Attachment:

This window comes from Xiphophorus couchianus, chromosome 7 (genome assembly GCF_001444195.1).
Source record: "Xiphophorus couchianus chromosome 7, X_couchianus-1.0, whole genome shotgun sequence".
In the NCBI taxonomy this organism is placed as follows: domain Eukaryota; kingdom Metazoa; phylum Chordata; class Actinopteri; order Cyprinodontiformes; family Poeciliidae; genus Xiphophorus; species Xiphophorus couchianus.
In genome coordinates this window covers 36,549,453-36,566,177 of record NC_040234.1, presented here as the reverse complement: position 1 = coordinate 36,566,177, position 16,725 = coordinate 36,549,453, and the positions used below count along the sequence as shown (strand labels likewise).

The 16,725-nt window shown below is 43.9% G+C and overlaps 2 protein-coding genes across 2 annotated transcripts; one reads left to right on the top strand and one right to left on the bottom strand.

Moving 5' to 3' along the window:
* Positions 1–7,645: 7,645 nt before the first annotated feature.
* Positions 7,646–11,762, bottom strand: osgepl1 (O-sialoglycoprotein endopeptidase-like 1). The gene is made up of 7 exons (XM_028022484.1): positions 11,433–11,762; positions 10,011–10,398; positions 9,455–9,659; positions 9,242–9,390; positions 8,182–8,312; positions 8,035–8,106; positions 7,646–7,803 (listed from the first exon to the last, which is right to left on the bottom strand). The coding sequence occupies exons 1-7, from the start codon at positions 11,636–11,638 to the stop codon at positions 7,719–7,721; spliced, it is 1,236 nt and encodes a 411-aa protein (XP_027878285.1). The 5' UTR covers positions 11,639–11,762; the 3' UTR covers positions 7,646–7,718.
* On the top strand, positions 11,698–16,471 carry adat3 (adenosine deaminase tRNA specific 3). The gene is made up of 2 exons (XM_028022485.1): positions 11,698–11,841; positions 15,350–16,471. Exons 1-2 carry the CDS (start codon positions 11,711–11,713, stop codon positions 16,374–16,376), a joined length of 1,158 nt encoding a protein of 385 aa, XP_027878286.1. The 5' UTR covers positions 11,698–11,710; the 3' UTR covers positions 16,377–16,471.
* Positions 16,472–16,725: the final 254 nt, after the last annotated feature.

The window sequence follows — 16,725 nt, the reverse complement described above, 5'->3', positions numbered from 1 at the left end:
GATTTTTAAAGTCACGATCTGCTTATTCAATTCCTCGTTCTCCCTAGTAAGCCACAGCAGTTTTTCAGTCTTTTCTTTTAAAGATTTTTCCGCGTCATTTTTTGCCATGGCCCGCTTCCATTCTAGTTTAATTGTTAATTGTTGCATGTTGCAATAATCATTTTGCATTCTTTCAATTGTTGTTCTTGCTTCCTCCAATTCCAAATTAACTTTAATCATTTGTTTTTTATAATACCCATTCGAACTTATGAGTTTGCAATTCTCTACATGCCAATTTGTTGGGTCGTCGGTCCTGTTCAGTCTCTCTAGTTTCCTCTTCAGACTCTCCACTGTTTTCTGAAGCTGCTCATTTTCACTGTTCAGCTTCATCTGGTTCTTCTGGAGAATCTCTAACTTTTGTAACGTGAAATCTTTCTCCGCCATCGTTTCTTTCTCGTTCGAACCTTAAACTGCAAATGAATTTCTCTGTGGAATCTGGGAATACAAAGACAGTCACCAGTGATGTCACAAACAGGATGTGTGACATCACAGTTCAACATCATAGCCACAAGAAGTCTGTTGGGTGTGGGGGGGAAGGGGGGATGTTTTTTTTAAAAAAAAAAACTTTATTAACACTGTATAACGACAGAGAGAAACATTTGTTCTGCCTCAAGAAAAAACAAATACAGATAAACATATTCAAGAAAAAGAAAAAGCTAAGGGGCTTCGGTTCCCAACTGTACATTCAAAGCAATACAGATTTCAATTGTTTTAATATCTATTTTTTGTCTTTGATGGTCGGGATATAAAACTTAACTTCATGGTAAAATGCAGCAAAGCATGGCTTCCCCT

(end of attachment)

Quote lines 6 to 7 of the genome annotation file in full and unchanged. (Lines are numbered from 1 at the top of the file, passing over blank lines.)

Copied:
Moving 5' to 3' along the window:
* Positions 1–7,645: 7,645 nt before the first annotated feature.